As we opened the menu and were given fresh warm bread and garlic butter, it was evident that we were about to embark on an eating adventure of grand proportions. Caroline and I in typical fashion split two appetizers. We enjoyed the veal and spinach meatball special, which was served with a lemon and caper glaze. The lemon sauce and zest served as a twist on an otherwise common dish and could have been an epic failure, but I am pleased to admit that it completely changed the way I view meatballs. The lemon and capers added an element of freshness. Well done, Pete.  We also split the “Scarmoza alla Griglia”, described as Wood-grilled handmade smoked mozzarella served on a bed of arugula with grilled tomatoes, eggplant and zucchini drizzled with extra-virgin olive oil. After my first bite of mozzarella, I thought for sure that I was experiencing the highpoint in the meal. Trattoria Delia’s wood-grilled handmade smoked mozzarella was hands down the best variation of this cheese I have ever had the pleasure of trying. In fact, the mozzarella was so good that I honestly cannot comment on the other parts of the dish because they were more of an afterthought while I was politely scarfing down the dish.  Across the table with a mouthful of mozzarella, Caroline nodded in agreement.
Madeline Dougie Boston ordered the bruschetta as an appetizer and she said that while it was very good, there was nothing that made the dish stand out from others she has had before.  The dish was presented nicely with a heaping of tomatoes and herbs on each crostini.  However, I’d have to agree with Maddy that unlike the heapings of mozzarella that I was shoving into my mouth, this dish didn’t rock my world.
For entrees, Caroline and I split the Pasta Parmigiana al Forno and the Pollo alla Diavola.  The rigatoni dish was served in a cast pot with Trattoria’s homemade tomato basil sauce with a veal meatball, sweet sausage, fried eggplant and topped with homemade mozzarella. While undeniably good, much like the bruschetta, this dish was nothing unbelievable. The sauce was a little dull and certainly could not compare to the high standards set by the homemade sauce of John Favorito, father to our resident Italian, all-star freshman, and recently taken (sorry boys), Julie Favorito. But what the pasta dish lacked, the Pollo alla Diavolo made up for. The free-range (we were reminded in this moment that we were still in Vermont) chicken was marinated in lemon, extra-virgin olive oil and herbs, oven-roasted with garlic, chilies and black pepper, served with a Roman salad of greens, grilled artichoke and shaved red onion. After the first bite, I instantly wished I hadn’t agreed to share.  Across the table, shooting me dirty looks of disdain, it was clear that Caroline agreed. Our table of four agreed that this was the best chicken dish that any of us had ever had the joy of eating.  The chicken was cooked to perfection and the chilies and black pepper added a spice that was flavorful without being overwhelming. Given the large portion size, the prices at Trattoria Delia were certainly fair. Appetizers range from $5-$12 and entrees from $14-$30.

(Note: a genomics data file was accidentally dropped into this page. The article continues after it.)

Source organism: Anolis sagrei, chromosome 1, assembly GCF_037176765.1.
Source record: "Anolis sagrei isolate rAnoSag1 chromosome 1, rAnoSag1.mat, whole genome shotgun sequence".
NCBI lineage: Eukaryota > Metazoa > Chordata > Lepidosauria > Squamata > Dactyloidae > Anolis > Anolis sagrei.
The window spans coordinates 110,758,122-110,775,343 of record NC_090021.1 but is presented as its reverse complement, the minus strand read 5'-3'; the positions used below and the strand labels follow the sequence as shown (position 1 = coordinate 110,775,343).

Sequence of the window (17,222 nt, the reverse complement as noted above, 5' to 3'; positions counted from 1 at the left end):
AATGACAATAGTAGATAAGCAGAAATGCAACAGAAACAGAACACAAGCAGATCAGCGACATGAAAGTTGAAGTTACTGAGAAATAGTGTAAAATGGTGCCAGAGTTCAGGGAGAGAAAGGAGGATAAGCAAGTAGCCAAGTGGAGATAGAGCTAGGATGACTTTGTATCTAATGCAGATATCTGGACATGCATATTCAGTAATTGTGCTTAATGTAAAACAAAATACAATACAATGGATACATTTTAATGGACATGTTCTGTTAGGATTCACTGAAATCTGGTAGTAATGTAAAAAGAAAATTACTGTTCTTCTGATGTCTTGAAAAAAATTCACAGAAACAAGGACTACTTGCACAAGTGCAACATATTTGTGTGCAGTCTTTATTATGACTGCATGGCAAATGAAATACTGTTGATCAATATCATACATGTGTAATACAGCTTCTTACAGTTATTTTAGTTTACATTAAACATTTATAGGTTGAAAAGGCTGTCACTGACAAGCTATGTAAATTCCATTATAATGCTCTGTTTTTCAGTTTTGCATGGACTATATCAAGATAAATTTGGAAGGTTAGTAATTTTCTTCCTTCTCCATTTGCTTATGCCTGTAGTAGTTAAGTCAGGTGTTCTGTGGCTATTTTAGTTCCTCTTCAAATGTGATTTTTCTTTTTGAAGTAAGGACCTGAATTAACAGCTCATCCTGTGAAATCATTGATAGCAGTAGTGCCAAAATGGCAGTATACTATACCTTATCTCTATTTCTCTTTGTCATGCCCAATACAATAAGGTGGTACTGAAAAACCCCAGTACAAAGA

The night began with a feeling of discomfort about being slightly underdressed and ended with us driving home, blue jeans unbuttoned uncomfortably but happily full.  While the restaurant’s atmosphere won’t make this place a MiddKid’s common joint, the moderately reasonable prices, sinfully good food, and our big fat two thumbs up endorsement hopefully will entice students to take a break from Middlebury and the twenty-first century and spend an evening treating their taste buds in Nottingham.

 Bruchetta $6.50
Pasta Parmigiana al Forno $17.50
Insalata con Proscuitto e Aceto Balsamico $9.50
(aka a salad of Proscuitto di Parma, organic bay greens, agrodolce onions, toasted pine nuts and shaved Grana Padano cheese, drizzled with aged balsamico)
Pollo alla Diavola $19.50

Sunday, February 27, 2011

Tourterelle, French-Country Comes to Vermont

Route 7 is littered with homey bed and breakfast establishments, some appear dilapidated and on their last legs, while others are visibly more successful.  In my mind, the queen of the Route 7 bed and breakfasts is Tourterelle, located six miles north of Middlebury in New Haven, VT.  The Inn sits atop a hill that looks out onto the sweeping plains of rural Vermont.  Upon arrival, Kendrick Campbell ’13 burst out of the car in her flowing floral matronly gown and danced with the wind, marveling at the winter landscape that presented itself to her.  But the real treat awaited inside, and after a few minutes, we were able to pull Kendrick and her free spirit into the restaurant and begin our dining experience.
            In keeping with common bed and breakfasts, Tourterelle’s dining room is small and intimate.  Devin Perkins notes that the restaurant possesses a sophisticated but warming environment that offers a positive dining experience.  In standard fashion, we came in a party of ten, the loudest bunch in the room, and gave the kitchen a run for its money.
            For appetizers, our party largely went for salads and a sampling of other appetizer options.  Four members of our party ordered the staple Tourterelle Salad, which consists of arugula, marinated artichokes, roasted pecans, dried cranberries, Vermont goat cheese and topped with a balsamic vinaigrette.  As my fellows diners simply put it, you can’t go wrong with these ingredients and the Tourterelle Salad was a huge hit.
            Julie Favorito, our resident Italian, began to salivate profusely upon seeing the option for a Scallop Crepe and immediately announced to the table that she had decided her order.  The crepe was presented beautifully and admittedly, I was immensely jealous when the plate was placed in front of Favo and not me.  Based on the rate of which the dish was consumed, I can safely say that the taste directly corresponded with the appearance of the dish.  To all of you seafood lovers out there, Tourterelle’s scallop crepe is the dish for you. While small in size, each bite is packed full of flavor and receives this food reviewers full support.